Short Takes: July 2010

Catnip in the Shelter Environment

This study (“The influence of olfactory stimulation on the behaviour of cats housed in a rescue shelter” in Applied Animal Behavior Science, 2010) examined the impact of environmental enrichment in an animal


shelter when “novel smells” (odors other than those normally encountered in the shelter environment) were introduced in the cats enclosure.

The odor exposure was presented as odorless cloth, or cloths permeated with the odor of rabbit, catnip or lavender. The cloths were placed in the pen with the cat for three hours daily on five consecutive days (30 cats per “odor,” and one group of 30 with no cloth). The behavior of the cats was recorded every five minutes on days one, three and five.

Overall, cats showed relatively little interest in the cloths, spending just over six percent of the total observation time interacting with the stimuli. However, animals exposed to the catnip-impregnated cloths showed significantly more interest in the stimulus than animals exposed to the other cloths, spending an average of 11 percent of the observation time interacting with the objects.

Regardless of the odor – or lack thereof – the novelty of the cloth lasted only about an hour. Overall, the results suggest that certain odors, notably catnip, may hold some promise as environmental enrichment for captive domestic cats.

Ultrasound Detection of Feline Polycystic Kidney Disease

The most common inherited genetic disease in cats is polycystic kidney disease (PKD). Persian and Persian-related breeds are largely affected, with a reported 40 to 50 percent of Persians worldwide in these numbers. The purpose of this study (“Evaluation of the repeatability of ultrasound scanning for detection of feline polycystic kidney disease” in the Journal of Feline Medicine and Surgery, 2009) was to demonstrate the repeatability of ultrasound scanning in the detection of PKD and to assess the progression of the disease over time.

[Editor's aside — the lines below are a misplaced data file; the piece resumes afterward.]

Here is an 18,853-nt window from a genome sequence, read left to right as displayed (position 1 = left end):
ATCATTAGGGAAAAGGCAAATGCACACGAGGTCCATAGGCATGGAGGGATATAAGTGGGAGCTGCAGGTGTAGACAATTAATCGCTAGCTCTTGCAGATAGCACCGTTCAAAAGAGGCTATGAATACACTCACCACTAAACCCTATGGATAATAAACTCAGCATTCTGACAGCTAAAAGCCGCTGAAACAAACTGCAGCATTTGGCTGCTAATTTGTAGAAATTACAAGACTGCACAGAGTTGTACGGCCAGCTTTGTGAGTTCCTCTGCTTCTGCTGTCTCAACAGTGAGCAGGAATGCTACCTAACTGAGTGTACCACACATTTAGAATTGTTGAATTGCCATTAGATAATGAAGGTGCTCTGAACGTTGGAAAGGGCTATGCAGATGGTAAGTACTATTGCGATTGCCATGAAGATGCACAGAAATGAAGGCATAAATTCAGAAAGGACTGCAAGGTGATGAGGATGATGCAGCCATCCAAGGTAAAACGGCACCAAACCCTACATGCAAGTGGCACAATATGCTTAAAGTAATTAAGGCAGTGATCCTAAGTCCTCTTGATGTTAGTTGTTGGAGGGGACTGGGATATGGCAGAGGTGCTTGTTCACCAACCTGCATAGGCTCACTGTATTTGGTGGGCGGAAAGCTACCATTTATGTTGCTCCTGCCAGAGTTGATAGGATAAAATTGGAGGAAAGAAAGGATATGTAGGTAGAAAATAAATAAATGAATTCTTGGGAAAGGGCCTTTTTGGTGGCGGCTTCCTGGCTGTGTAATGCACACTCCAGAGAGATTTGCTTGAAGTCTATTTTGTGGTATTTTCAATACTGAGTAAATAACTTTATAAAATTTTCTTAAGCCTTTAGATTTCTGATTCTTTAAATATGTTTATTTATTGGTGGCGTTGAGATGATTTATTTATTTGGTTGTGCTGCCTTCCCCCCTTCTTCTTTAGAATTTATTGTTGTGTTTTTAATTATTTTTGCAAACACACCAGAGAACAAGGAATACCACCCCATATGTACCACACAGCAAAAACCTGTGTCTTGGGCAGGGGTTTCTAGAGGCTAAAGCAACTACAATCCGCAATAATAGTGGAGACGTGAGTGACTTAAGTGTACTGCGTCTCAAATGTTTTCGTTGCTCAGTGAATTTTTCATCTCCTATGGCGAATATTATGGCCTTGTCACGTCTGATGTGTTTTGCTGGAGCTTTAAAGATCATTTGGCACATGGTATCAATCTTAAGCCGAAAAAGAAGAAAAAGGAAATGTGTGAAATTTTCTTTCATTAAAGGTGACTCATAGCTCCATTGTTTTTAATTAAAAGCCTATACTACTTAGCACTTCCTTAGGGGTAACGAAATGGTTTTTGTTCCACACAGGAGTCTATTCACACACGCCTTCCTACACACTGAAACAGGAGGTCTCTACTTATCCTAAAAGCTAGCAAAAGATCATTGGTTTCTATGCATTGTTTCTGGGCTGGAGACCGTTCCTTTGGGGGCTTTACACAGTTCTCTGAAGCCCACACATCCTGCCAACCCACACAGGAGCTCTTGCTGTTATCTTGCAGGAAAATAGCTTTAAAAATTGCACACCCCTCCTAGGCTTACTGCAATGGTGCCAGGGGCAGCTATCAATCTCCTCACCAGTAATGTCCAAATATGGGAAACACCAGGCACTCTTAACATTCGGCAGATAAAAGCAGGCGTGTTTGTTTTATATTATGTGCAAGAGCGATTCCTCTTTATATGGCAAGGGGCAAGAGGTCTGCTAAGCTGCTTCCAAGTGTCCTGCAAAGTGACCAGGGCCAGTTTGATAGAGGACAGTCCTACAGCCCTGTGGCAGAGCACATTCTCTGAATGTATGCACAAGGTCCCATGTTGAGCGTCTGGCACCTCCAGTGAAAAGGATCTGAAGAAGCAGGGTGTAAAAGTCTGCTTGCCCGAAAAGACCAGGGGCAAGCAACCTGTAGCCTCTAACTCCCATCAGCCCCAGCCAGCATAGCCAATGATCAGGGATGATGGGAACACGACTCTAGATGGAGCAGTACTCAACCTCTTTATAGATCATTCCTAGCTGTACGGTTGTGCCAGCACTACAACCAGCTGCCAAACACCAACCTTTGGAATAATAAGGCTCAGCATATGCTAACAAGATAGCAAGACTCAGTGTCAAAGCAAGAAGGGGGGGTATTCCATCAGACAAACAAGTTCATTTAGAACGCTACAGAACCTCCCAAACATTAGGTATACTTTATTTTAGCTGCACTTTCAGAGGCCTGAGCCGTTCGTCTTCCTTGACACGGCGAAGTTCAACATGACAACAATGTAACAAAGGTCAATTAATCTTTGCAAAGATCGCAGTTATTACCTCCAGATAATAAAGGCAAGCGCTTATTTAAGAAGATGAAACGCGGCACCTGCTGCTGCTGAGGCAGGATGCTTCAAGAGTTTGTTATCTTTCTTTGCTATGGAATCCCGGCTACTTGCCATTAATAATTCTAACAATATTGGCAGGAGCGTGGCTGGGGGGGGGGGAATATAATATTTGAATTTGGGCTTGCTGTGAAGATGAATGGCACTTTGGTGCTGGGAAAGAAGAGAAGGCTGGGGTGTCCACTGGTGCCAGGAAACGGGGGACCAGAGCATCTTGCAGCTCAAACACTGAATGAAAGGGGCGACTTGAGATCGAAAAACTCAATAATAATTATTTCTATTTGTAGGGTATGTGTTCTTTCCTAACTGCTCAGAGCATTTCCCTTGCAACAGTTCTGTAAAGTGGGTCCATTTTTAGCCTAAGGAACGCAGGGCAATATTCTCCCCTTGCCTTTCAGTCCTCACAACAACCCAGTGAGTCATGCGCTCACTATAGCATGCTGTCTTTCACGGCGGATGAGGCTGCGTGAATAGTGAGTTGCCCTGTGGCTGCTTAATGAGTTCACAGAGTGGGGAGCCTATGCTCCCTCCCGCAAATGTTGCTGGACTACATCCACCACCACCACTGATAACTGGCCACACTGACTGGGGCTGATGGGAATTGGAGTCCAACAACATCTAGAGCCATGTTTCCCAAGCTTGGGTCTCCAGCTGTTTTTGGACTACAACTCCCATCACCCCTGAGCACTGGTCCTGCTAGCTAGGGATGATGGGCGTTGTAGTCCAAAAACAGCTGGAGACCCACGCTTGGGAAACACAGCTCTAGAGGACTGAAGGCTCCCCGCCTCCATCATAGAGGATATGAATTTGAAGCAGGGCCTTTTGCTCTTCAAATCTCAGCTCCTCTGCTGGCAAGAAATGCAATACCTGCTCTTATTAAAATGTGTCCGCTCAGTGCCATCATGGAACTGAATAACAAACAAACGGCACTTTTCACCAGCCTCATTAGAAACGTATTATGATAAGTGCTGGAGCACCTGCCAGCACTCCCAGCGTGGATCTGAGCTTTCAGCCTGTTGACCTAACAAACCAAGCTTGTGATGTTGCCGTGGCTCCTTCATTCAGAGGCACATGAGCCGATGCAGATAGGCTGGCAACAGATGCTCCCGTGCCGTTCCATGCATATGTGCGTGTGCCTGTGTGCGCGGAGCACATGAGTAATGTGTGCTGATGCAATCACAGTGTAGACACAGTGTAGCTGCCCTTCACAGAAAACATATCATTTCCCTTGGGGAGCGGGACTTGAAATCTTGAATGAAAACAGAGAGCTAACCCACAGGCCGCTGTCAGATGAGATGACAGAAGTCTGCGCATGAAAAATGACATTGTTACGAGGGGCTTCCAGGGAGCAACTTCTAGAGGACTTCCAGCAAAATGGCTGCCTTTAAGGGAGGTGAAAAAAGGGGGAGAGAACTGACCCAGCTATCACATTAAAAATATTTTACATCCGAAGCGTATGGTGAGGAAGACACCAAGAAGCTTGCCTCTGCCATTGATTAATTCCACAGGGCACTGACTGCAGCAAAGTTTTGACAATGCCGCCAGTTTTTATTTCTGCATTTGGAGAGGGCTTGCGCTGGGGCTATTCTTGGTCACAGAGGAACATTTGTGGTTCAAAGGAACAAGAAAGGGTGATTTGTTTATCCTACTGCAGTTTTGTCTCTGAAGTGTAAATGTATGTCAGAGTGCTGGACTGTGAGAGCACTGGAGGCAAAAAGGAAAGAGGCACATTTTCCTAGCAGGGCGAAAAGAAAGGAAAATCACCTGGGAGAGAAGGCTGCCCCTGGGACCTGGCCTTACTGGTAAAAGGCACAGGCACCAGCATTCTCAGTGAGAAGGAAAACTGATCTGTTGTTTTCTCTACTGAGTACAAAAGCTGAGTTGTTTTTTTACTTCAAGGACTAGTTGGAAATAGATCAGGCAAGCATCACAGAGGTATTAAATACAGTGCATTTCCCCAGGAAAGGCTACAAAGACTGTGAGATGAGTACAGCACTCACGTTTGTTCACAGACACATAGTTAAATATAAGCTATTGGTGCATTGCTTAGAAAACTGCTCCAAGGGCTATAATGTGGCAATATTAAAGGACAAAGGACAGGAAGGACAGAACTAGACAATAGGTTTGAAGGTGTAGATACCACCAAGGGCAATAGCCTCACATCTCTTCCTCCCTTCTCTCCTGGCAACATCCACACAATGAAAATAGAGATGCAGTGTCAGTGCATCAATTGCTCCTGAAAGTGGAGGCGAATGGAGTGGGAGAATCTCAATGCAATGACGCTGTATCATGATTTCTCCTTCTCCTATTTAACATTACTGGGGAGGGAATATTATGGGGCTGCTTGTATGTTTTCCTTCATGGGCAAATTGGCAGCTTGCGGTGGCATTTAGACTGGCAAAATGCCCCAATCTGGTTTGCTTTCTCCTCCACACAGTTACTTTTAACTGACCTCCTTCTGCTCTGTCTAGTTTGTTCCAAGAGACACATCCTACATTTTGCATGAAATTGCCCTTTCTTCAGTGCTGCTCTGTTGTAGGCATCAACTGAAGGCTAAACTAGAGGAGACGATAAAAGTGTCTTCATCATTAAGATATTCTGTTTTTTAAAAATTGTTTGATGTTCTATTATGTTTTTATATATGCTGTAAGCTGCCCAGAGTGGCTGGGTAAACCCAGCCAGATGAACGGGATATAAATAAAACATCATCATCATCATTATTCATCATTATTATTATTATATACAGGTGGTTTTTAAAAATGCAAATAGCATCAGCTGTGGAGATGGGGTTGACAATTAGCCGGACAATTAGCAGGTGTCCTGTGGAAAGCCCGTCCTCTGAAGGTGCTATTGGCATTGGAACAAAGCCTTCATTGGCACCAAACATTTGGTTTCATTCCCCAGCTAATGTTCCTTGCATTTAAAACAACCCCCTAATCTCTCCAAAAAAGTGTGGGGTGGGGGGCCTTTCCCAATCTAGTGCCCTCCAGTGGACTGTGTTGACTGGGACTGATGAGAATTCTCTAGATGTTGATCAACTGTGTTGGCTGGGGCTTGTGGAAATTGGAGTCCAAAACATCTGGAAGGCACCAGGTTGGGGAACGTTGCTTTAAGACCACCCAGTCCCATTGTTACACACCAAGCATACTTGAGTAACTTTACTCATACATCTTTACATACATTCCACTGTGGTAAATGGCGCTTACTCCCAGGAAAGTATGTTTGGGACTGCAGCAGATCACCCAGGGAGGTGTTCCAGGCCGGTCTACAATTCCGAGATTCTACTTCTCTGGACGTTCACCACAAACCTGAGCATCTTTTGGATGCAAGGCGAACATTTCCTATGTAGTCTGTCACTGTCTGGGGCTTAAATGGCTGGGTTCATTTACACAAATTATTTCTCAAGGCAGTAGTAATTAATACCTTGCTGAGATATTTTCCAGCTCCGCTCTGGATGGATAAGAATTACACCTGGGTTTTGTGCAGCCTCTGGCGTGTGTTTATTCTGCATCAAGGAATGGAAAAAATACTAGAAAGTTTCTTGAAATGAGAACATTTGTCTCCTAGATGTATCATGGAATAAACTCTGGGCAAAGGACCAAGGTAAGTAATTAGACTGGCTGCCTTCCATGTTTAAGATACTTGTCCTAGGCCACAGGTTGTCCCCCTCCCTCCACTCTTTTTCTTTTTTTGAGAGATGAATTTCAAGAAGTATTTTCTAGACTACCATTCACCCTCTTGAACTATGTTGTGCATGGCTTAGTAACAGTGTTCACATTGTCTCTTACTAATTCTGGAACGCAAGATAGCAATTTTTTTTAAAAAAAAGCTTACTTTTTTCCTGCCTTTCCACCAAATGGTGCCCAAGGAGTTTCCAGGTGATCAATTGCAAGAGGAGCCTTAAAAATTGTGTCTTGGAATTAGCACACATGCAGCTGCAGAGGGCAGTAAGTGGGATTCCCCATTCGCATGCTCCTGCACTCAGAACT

Diagnosis of PKD relied on ultrasound scanning until the development of the PKD genetic test. But genetic testing has the limitations of only detecting the autosomal dominant form of PKD and not other forms of cystic kidney disease. Additionally, genetic testing is unable to assess the severity of the disease. The study demonstrated 100 percent repeatability of ultrasound scanning in the diagnosis of PKD. Of the small number of PKD positive cats re-scanned after one year, 75 percent showed progression of the disease. The authors stated that ultrasound scanning at 10 months of age with a high resolution probe and experienced ultrasonographer is a reliable method of PKD diagnosis.

Blood Clots in Cats with Heart Disease

Feline arterial thromboembolism (ATE) is a serious condition in cats that is often associated with acute ischemic necrosis of one or more limbs. (It is seen in a small percentage of cats with hypertrophic cardiomyopathy.) Acute aortic thromboembolism has been treated either by conservative methods such as supportive care and antithrombotics or by surgical thrombolectomy or administration of thrombolytic agents.

This studys objective was to evaluate the clinical response and side effects of a thrombolytic agent, tissue plasminogen activator (tPA), for the treatment of ATE (“Prospective evaluation of tissue plasminogen activator in 11 cats with arterial thromboembolism” in the Journal of Feline Medicine and Surgery, 2010).

Eleven cats were prospectively enrolled into the study over a six-month period. The study was terminated before enrollment of the planned 24 cats due to a high frequency of adverse outcomes. The results of this study demonstrate that tPA administration was associated with the return of pulses and improved limb scores in six-to-nine cats within 12 hours of drug administration. However, adverse effects were seen in all cats following administration of tPA, including azotemia, neurological signs, cardiac arrhythmias, hyperkalemia, acidosis and sudden death in one cat. The survival to discharge in this study was generally not higher than that reported in the literature with other therapies, including conservative therapy.